The next morning I was at the Chinese Embassy first thing. To get my visa in one day would require $62! Generally they cost around 20, but whatever, I just wanted it done and I’d heard Vientiane was one of the easier places to do it. Afterwards, dropped off by my 20,000 kip tuk tuk which I had to negotiate rather fiercely even having taken one the day prior, I went to look at the next step. Get out of Vientiane, that much was clear, but then? Pakse was the logical choice. It was where I was originally going to meet up with James for a kayak/canoe trip down the river to the 4000 Islands, again along the Mekong. But it turned out that all the busses there left at night and flights were expensive to say the least. I’m not much of a night bus or sleep en route person, though I’d like to be. But the thought of another day in this town didn’t fill me with excitement. I admit this judgement unfair. I had done no sightseeing; no temple gawking; no excellent food missions; no photography expeditions. But I wanted out all the same and it was just coming up on noon.
I rushed back to the guesthouse and managed a late checkout, went and grabbed lunch, and then the rain began. Deluge is a more accurate word, and I was running late for four o’clock, when I was to pick up my passport. I braved the rain in my poncho and stood getting soaked anyway trying to negotiate the proper price – 20000 – to go to the Chinese Embassy and back again. Standing in the rain and playing this game for the third time only to have him tell me such a thing was impossible and all but call me a liar when I told him this was my third such trip was too much. 20000 – yes or no? I’m getting soaked. No. OK, thanks, bye. Walking away, “OK, OK”. Fine. I walk back the 20m and he waits until I start crawling in before he says 35000. I am too livid to do anything but give him my most evil look and trudge off in the rain after another tuk tuk. Finally, I found someone who would do it for 20000 and we were off.
Getting stamps in passports is always an exciting part of entering a country. But getting a visa in advance – my first ever – is far moreso. A pretty piece of paper granting access to a fairly restricted country not only gives a rather ludicrous sensation of importance, but it also leads to thoughts of future travels: The Great Wall, Three Gorges Dam, Tiger Leaping Gorge, Hong Kong, sometimes thinking about places far away gets the travel bug going again. I’m thinking about the excitement of this and of being on a bus this very night to the south of Laos as I get back to the tuk tuk. Where do I want to go, he asks. I think this very polite as generally they just drop you where they got you, which, this time, was all I wanted anyway. 20000 more, he says. Ah! This old scam. Change the terms after you’ve started your business, but we had definitely agreed on a return trip price. The Chinese Embassy is in the middle of nowhere and why on earth would I book one way?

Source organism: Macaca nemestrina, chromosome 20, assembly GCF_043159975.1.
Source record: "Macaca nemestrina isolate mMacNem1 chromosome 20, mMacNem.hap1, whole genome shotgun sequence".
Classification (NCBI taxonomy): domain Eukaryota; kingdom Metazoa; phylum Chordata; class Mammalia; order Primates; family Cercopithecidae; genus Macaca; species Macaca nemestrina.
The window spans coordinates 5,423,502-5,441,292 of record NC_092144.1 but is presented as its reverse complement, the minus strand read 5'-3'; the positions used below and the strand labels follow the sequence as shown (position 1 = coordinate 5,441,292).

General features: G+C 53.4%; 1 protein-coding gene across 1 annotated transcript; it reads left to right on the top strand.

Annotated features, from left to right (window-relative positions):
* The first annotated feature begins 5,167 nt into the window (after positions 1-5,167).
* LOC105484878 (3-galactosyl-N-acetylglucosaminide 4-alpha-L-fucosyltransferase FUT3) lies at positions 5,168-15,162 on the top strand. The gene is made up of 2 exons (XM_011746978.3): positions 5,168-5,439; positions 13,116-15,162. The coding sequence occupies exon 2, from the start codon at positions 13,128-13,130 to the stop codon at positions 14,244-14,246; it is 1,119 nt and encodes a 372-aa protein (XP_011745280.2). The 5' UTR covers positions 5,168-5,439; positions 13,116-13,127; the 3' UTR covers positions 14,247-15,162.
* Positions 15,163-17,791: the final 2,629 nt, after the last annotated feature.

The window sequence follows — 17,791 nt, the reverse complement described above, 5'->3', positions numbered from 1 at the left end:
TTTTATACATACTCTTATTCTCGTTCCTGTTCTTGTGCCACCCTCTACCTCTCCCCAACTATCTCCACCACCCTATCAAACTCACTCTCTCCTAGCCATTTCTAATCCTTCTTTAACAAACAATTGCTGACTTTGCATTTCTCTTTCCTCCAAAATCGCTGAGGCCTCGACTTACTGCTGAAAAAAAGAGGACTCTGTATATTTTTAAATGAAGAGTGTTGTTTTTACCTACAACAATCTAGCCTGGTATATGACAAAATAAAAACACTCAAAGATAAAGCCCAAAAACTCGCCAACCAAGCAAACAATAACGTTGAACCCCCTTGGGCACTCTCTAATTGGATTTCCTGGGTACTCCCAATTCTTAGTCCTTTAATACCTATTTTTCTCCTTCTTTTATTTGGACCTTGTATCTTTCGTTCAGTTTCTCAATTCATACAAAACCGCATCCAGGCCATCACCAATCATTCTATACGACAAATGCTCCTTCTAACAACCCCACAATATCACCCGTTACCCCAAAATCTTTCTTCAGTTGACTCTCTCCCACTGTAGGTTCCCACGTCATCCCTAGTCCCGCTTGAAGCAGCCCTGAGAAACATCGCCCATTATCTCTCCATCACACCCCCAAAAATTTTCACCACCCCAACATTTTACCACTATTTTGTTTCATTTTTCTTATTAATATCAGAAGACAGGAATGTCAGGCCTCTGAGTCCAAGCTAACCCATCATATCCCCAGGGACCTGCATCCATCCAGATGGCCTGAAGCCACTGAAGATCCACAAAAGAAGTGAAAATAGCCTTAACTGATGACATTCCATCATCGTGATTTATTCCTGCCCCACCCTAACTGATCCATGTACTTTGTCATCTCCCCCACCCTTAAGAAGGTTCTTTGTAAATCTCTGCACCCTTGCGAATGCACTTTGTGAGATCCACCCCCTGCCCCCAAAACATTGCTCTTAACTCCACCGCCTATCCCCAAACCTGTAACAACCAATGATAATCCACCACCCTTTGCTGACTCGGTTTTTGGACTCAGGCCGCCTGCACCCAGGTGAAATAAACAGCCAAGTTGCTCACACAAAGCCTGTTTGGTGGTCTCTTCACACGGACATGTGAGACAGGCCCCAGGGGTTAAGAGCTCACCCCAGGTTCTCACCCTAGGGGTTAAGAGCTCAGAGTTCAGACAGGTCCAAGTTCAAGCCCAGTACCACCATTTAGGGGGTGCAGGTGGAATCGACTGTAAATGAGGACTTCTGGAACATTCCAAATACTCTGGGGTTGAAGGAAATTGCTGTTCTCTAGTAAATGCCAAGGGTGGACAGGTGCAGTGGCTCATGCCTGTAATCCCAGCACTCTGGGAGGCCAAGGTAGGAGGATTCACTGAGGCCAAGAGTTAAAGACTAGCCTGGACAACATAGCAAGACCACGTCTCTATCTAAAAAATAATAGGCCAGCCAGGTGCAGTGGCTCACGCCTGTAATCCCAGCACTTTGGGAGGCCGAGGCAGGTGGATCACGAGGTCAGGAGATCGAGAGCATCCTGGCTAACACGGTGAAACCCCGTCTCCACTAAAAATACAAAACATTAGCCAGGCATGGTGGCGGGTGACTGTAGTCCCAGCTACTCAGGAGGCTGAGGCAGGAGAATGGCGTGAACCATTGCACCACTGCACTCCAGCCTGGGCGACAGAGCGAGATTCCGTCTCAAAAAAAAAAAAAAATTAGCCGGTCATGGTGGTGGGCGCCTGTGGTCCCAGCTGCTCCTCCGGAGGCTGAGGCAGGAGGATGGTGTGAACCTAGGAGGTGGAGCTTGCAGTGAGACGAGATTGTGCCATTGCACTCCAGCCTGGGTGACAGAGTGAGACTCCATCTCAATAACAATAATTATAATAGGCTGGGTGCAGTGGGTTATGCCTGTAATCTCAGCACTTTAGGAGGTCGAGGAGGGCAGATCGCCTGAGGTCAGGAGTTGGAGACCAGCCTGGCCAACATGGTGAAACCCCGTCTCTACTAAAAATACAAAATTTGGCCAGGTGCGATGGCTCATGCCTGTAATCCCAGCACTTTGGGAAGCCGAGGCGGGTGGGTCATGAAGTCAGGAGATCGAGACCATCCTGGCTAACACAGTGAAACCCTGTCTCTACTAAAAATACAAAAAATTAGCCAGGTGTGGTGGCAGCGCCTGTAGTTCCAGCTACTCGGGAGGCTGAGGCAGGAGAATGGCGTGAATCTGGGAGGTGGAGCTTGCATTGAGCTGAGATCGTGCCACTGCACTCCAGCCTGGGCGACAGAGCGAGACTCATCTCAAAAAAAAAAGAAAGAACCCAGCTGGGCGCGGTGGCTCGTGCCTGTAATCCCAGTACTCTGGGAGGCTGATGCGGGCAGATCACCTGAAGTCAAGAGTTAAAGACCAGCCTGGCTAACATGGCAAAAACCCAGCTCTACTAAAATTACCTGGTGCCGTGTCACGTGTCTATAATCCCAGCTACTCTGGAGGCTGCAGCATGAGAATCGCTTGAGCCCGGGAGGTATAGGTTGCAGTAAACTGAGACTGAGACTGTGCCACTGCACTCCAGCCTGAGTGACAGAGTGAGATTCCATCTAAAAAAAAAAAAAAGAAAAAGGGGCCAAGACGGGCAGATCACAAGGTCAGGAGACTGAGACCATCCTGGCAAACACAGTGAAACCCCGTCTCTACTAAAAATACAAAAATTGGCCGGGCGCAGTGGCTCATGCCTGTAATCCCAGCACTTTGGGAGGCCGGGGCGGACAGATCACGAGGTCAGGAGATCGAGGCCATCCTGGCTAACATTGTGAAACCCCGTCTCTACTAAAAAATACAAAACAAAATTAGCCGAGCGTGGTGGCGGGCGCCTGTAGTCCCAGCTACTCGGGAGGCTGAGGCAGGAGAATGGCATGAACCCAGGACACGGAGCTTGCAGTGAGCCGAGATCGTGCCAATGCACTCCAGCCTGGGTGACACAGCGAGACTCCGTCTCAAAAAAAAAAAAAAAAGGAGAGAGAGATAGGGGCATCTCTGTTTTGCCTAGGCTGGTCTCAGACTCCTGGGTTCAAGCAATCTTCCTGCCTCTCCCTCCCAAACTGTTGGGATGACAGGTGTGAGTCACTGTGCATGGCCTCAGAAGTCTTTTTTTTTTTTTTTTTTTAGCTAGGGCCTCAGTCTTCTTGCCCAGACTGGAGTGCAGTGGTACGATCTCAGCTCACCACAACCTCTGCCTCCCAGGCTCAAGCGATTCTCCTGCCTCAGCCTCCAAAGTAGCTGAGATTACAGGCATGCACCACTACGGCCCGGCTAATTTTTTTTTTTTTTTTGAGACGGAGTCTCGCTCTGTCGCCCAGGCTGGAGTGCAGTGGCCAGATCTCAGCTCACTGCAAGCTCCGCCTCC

We argued back and forth for awhile where I not only made clear that we had already agreed on a return price, but that I had only paid 20000 for a return trip the two previous times I’d come. I’d had enough and walked away without giving him a cent. He wants to cheat tourists, he can foot the bill for the trip here or try to find another customer. My certainty in his dishonesty was affirmed all the more by the lack of resistance he gave when I started walking. No trying to get money for the one-way fare or anything, he just drove off. Of course, that could be because he thought I had no idea where I was and would never find a way home or a tuk tuk to take me. He was only half right. Since this was my third trip, and each time the driver had come a different way, I had a pretty good idea of what was where. I walked towards some markets and had a bit of a snack, some sort of rice/fish balls and satay, and walked some more. I ran into another tuk tuk driver that spoke very little English and had his friend negotiate. His English was great, and I explained my three trip story to him and he to the driver but still no budging. I said I didn’t think it was a fair price, thanked the interpreter, and was about to walk when they invited me for beer.